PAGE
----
Pfizer claims COVID-19 vaccine is more effective than 90% in children

According to research details, child-sized doses of Pfizer’s COVID-19 vaccine seem safe and almost 91% effective in preventing symptoms among 5- to 11-year olds. This was revealed Friday by the U.S. as it considers opening vaccinations for this age group.

Pfizer claims COVID-19 vaccine is more effective than 90% in children

If regulators approve, the shots could start in November with the first child in line fully protected by Christmas.

Pfizer posted details of its study online. Later in the day, the Food and Drug Administration would post its independent review on the company's safety and efficacy data.

Next week, FDA advisors will debate the evidence in public. The final decision about who should get them will be made by the Centers for Disease Control and Prevention if the agency approves.

Pfizer full-strength shots are already approved for those 12 and older. However, many parents and pediatricians are anxiously waiting for protection for their children as they face rising infection from the extra-contagious delta variant.

Already, more than 25,000 primary care providers and pediatricians have signed up for the shot.

The Biden administration purchased enough doses in kid-size vials, with special orange caps to differentiate them from the adult vaccine. This will be sufficient for approximately 28 million children aged 5-11 years old. Millions of doses, as well as kid-size needles, will be shipped out to the nation if the vaccine is approved.

Pfizer studied 2,268 children in this age group, who received two doses of the low-dose vaccine or a placebo three weeks apart. Each dose was equal to one-third of the dose given to adults and teens.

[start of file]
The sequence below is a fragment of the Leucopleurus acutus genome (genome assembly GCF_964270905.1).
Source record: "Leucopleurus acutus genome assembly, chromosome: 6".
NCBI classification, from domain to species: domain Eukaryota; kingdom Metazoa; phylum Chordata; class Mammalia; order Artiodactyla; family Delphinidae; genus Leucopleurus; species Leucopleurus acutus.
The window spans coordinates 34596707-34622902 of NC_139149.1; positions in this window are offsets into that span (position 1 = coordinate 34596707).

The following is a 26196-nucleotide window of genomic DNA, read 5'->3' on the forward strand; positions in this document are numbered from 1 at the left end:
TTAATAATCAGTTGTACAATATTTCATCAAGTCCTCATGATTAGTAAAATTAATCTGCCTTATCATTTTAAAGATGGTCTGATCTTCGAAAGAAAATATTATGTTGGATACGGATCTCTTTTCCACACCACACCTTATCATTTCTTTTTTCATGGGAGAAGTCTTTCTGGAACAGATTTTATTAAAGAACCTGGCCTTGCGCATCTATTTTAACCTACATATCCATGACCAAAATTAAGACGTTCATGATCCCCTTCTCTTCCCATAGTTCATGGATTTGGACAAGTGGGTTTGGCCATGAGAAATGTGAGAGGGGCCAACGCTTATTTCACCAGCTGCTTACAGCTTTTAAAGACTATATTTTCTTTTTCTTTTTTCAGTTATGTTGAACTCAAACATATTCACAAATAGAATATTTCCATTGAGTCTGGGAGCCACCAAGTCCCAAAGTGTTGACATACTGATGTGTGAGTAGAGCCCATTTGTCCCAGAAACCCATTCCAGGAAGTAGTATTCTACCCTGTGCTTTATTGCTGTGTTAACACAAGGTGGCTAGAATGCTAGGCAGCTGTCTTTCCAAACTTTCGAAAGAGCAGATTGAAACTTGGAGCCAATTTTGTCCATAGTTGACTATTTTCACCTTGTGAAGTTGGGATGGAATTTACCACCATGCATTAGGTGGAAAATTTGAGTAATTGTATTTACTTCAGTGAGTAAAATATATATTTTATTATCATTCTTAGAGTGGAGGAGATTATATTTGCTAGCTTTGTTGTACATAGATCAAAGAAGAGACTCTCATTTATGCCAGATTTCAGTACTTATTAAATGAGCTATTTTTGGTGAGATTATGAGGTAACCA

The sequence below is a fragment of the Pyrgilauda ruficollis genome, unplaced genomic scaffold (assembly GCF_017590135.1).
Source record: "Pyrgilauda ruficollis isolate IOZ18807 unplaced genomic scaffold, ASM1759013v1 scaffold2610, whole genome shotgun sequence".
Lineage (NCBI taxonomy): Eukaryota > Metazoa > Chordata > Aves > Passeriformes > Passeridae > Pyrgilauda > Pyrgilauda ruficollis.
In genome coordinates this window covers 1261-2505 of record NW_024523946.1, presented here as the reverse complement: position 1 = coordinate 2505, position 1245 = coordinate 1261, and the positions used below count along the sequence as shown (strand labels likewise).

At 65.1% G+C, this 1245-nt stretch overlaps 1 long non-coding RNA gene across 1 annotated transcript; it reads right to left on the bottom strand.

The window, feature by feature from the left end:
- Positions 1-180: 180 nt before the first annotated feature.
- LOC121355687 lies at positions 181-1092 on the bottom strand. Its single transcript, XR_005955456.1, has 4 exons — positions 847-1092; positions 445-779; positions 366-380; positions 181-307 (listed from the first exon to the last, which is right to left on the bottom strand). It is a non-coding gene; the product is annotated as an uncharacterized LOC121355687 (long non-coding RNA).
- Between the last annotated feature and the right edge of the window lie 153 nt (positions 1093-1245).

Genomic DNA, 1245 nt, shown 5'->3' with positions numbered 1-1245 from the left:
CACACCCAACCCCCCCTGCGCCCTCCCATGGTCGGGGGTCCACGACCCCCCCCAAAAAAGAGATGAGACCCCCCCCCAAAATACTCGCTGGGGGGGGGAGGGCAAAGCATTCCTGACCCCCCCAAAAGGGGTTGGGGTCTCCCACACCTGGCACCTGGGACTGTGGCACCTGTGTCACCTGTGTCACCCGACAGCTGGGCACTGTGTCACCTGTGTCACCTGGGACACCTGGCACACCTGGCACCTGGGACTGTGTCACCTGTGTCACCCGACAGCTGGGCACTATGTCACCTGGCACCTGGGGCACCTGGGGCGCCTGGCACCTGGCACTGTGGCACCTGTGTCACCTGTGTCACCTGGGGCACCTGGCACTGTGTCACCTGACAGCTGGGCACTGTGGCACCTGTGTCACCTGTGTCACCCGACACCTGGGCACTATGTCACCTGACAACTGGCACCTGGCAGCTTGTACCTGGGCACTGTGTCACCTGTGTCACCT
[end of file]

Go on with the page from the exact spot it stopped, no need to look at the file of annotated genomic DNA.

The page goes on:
Based on 16 COVID-19 cases from children who received dummy shots, researchers calculated that the low-dose vaccine was almost 91% effective. This is compared to three cases for vaccinated kids. None of the children suffered from severe illness, but the vaccines produced milder symptoms than those who were not vaccinated.

Additionally, the coronavirus-fighting antibodies levels of young children who received low-dose shots were just as strong than those of teens and young adults who had regular-strength vaccines.

This is important information, considering the record-breaking hospitalizations of unvaccinated children last month.

The CDC reported this week that Pfizer vaccines were 93% effective in preventing hospitalizations among 12- and 18-year-olds, despite the rise of the delta mutant between June and September.

Pfizer's study on younger children found that low-dose shots were safe and had similar or fewer temporary side effect like fever, sore arms, or achiness as teens.

Although the study was small enough to detect rare side effects such as heart inflammation, which can sometimes occur after the second dose, it is not large enough for young men.

According to the CDC, children are at lower risk of serious illness and death than those who are older than them. However, COVID-19 has claimed the lives of more than 630 Americans aged 18 or under. The American Academy of Pediatrics reports that nearly 6.2 million children have been infected by the coronavirus. This is in addition to more than 1.1million who were infected in the six weeks since the rise in the delta mutant.

Moderna is also studying COVID-19 shots with elementary-school-aged children. Moderna and Pfizer are also studying children as young as 6 months old. More information will be available later in the year.

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